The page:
Lemon Tree in Multnomah County
I have heard that the Meyer lemon will grow in the area west of Portland. Is this true.
Multnomah County Oregon citrus
Here below are the collected comments based upon knowledge gained from working with this plant locally by experienced local gardeners. Also included is a on-line reference to growing the lemon tree that should be considered. In summary the meyer lemon can be grown successfully if you are willing and able to take care of the plant environment and nutrition needs.
You can successfully over-winter your lemon tree indoors or out. It all depends upon how well you can meet the tree’s requirements. I’ll offer you both conventional advice as well as my experience gained during nearly 20 years in Portland, Oregon. Meyer lemons do well here with less pampering than is generally thought.
The usual suggestion for a pot-grown Meyer lemon is to bring it into a bright sunny place, perhaps a sunroom, solarium or outdoor greenhouse. (Ignore any suggestions you’ve heard to mist the tree now and then because the effect lasts for a few minutes of the most. ) In general, the humidity as our climate maintains adequate levels, even indoors, as long as it’s kept away from heating vents.
Maintaining sufficient light levels indoors during the winter is the biggest challenge during a northwest winter. Here, a bright sunny window offers far too little help. So, when the tree is brought indoors for the winter, many of the sun-adapted leaves will drop to make way for new leaves adapted to the lower light level. Then in spring, when the tree returns outdoors, the process is similar; shade-adapted leaves drop to make way for new, sun-adapted leaves. All this leaf production wastes resources the tree needs to remain healthy and produce fruits. The means of avoiding that it to provide supplemental light. Local large garden centers should have the needed lights.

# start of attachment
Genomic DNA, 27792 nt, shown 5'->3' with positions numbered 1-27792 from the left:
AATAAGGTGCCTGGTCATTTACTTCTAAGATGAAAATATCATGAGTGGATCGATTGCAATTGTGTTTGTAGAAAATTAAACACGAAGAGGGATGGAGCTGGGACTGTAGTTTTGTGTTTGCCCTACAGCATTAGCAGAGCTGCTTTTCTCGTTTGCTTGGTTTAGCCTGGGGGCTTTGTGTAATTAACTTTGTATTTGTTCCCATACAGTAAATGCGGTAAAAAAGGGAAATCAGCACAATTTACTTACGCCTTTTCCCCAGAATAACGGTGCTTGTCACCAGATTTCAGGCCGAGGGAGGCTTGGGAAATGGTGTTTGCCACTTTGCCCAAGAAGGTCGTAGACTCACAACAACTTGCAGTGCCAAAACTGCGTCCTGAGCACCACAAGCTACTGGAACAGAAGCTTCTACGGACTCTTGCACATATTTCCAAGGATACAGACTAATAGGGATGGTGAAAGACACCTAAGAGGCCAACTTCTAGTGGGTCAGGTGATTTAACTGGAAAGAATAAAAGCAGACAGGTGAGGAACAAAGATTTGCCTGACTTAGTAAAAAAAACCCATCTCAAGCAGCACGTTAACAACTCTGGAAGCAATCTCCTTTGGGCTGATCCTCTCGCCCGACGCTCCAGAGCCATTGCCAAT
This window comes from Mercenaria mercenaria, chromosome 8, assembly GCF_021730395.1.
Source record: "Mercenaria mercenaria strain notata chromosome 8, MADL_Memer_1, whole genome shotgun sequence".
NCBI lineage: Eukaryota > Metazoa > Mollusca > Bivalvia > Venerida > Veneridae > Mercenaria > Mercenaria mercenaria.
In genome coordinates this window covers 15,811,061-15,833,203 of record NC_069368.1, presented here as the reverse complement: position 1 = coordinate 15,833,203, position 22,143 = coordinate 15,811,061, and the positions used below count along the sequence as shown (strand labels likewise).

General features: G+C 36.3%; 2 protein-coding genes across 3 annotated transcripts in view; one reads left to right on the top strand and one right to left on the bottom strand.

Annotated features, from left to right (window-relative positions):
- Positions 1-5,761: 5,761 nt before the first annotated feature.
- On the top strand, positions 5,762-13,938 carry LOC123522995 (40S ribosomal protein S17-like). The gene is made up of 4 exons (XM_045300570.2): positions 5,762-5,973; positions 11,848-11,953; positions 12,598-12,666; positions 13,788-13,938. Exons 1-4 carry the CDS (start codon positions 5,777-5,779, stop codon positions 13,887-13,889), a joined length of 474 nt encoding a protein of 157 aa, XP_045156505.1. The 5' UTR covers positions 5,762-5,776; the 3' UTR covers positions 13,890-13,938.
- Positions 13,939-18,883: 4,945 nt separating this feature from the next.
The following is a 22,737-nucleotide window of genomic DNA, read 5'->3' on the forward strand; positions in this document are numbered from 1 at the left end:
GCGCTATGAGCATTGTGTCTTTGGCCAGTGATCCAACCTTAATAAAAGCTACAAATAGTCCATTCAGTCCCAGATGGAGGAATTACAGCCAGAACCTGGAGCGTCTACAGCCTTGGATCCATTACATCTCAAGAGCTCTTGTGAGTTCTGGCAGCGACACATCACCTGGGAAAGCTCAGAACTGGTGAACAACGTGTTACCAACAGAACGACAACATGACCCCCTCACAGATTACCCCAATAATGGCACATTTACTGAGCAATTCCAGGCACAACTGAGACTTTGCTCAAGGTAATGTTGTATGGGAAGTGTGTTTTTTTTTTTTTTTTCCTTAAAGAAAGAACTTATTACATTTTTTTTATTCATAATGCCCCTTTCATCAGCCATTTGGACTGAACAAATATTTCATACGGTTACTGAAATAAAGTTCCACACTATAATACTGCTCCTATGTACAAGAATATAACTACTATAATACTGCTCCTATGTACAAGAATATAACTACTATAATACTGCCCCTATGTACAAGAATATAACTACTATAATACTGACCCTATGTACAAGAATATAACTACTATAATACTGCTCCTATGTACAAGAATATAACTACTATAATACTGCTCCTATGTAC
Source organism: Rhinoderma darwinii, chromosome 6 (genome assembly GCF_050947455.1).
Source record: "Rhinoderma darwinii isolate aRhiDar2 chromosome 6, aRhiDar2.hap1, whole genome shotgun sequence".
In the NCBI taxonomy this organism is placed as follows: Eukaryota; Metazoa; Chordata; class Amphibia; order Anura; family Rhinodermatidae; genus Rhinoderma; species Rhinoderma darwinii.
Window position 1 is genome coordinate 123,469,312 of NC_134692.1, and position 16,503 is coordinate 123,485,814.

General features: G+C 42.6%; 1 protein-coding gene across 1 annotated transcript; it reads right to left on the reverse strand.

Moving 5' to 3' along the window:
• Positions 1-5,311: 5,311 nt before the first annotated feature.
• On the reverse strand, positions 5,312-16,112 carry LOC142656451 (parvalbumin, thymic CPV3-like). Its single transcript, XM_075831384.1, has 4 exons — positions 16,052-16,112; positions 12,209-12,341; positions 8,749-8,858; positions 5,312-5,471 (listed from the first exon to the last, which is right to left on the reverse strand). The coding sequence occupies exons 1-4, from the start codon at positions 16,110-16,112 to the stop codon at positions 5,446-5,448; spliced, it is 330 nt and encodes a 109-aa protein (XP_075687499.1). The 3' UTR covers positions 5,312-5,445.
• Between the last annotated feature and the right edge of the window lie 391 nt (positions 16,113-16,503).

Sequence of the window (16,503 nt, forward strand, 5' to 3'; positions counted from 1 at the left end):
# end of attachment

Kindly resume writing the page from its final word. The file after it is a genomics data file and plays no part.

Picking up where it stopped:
But, realize that you can keep your container-grown Meyer lemon outdoors , in a sunny site, year-round. Only when temperatures are predicted to go below 32F should you pull it into a sheltered place such as a garage or shed for the duration of the cold spell. Then back outdoors when temperatures rise again. (One year, my tree sheltered in the garage, with minimal light for 10 days, and was fine.)
Shelter the tree only as long as the cold prevails. After the threat of a freeze passes, move the tree outdoors again
mate. My garden-grown Improved Meyer lemon was luxuriant and produced plenty of fruit to share, growing over its 7-year lifetime to 5 feet tall and 6 feet wide. Flowering was so profuse the fragrance permeated the entire backyard. I began with an Improved Meyer lemon (3-gallon container) purchased from a local garden center during March, planted it outdoors into a raised bed during June, then kept it going until an unexpected hard freeze during early December killed the top growth (all the way down to the root graft). Thus, a complete loss.
“During the years previous to the killing freeze, I rigged protection from cold using two layers of frost blanket (available in garden centers) with 4 mil plastic over that, both materials clipped to an overhead support and held tight to the ground with a combination of soil, rocks, and short lengths of 2x4s. I arranged it so I could vent the plastic and row cover on warmer days but could close up when colder. During the coldest times, I set a 60-watt work light on the ground inside the 'tent.' The light was on all day, every day, for as long as the severe cold lasted. Come spring, the only damage was on the branches that touched the covering.”
-- Jean Master Gardener Diagnostician (Washington, Multnomah and Clackamas Counties) Oregon State University Extension Service Volunteer Metro Master Gardeners
If you decide to go with an indoor/outdoor (container-grown) Meyer lemon, here are some comments. The most common suggestion for an indoor lemon is to keep it in a bright sunny room, perhaps a sun room, solarium, or outdoor greenhouse. Lighting is perhaps the major challenge in bringing evergreen trees indoors because available light is always less indoors than outdoors. Most articles advise providing light for at least 6 to 8 hours during the off-season. (No need for so-called grow lights.)
You can ignore suggestions to increase the humidity as our climate maintains adequate levels, even indoors.
Keep in mind that if you do bring the plant indoors, many if not all of the sun-adapted leaves will drop to make way for new leaves adapted to the lower light level. Then, in spring, the process is similar when the tree goes outdoors. Then, shade-adapted leaves drop to make way for new, sun-adapted leaves. All this leaf production uses resources the tree needs to remain healthy and produce fruits. The container-grown Meyer can be put into a garage when temperatures are forecast to go below 32°F. After the threat of freeze passes, the tree can be moved outdoors again to a sunny site.
Here is some additional information on selecting the right location to plant the lemon and in caring for it.